It’s that time of year again – the time when construction slows down due to piercing cold temperatures. In Birmingham, Alabama, the home of Command Alkon’s global HQ, the weather can be very unpredictable. One day mother nature blasts us with a cold so frosty and mean, and the next day it feels like a sauna outside – and I’m sure Alabama isn’t the only state that falls victim to the uncertainty. The good news is that preventative measures can be taken to ensure that your job stays on track.
In cold weather, it’s all about the batch. Concrete can be batched with warm or hot water, and Command Alkon’s COMMANDbatch offers a Precision Temperature System that measures the ingredient temperatures in a batch and adjusts water temperature to achieve a target concrete temperature for the load. This feature ensures that the concrete will be at the correct temperature when it comes time to pour.
After a pour, it is important that enough crystals form during the hydration process so that the concrete can resist destruction caused by rain and snow melt water that soaks in to the surface and freezes. The water added at the ready mix plant is needed to fuel the chemical hydration reaction, however, you need to avoid adding too much water to the mix.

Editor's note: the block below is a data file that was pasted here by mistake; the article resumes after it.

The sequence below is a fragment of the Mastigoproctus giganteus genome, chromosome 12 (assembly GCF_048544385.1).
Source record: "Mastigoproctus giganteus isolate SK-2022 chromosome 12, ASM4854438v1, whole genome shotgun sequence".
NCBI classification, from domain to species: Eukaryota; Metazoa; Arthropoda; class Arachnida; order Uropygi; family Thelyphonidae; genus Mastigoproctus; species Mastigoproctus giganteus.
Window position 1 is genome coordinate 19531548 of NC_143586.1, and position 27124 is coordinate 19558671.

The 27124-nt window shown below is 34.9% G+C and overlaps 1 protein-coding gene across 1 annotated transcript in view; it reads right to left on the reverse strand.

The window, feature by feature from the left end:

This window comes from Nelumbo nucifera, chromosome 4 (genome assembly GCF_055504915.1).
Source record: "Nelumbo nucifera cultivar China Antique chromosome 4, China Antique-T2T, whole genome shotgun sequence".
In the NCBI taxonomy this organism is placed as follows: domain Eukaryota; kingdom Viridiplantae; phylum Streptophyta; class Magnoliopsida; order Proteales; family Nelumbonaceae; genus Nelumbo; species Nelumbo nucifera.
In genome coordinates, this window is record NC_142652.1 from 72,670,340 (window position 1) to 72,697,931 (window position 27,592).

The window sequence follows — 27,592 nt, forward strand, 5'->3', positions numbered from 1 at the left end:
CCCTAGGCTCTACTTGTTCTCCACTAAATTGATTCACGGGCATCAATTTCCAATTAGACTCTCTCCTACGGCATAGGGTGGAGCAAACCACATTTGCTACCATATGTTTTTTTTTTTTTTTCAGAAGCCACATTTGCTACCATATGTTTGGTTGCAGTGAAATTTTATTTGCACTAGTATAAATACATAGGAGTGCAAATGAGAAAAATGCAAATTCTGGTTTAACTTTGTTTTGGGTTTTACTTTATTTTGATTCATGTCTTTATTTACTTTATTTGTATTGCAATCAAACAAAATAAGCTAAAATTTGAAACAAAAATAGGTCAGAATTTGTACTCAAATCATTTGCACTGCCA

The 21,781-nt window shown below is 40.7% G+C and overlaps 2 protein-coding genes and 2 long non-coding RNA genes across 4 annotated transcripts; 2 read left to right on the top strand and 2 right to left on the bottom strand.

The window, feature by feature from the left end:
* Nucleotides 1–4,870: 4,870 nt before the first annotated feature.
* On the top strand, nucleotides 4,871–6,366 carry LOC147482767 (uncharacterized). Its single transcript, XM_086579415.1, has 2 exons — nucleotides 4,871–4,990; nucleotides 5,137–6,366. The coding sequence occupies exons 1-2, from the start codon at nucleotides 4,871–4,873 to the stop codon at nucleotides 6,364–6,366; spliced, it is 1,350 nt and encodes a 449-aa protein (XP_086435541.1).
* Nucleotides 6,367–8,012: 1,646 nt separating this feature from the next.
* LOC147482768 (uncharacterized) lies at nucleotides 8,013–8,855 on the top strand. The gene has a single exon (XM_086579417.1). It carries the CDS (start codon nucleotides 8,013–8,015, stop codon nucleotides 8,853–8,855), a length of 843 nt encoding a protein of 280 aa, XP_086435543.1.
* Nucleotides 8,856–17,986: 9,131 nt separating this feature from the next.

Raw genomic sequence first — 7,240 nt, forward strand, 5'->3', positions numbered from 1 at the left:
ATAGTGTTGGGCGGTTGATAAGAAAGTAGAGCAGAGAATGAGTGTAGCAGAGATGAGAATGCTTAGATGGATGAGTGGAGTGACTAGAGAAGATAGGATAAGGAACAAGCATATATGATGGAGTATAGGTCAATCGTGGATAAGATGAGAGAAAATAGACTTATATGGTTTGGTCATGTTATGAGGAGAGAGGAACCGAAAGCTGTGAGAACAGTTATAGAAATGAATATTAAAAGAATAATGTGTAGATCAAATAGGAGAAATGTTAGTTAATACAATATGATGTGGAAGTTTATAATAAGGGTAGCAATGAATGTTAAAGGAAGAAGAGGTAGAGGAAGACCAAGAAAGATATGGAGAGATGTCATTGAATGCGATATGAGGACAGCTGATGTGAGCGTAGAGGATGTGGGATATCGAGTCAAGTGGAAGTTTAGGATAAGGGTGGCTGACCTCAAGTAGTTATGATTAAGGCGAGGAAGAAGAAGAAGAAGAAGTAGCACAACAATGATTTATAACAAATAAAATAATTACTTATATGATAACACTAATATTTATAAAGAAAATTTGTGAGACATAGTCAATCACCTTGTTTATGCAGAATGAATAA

COMMANDbatch also has a feature that can reduce the risk of adding an excessive amount of water to the load. The Post Load Process Manager feature automatically shows the driver what the target slump is, and the maximum amount of water that can be added. This kind of intelligence can safeguard the quality of the load, and can strengthen the chance of the concrete properly undergoing the hydration process.
An excessive amount of water will keep the concrete saturated so that freezing will damage it even after it reaches compressive strength. To ensure the workability of the concrete, Command Alkon’s COMMANDassurance provides a constant view of the properties of your concrete throughout the delivery cycle, and one of the features indicates how much water has been added to the load.
Wintry conditions don’t have to set your construction jobs back. Cold weather concreting brings special planning and special care, but it doesn’t have to result in losing money and time in the field. If sufficient planning and care is taken, it’s possible to make concrete and cold weather play nice with one another.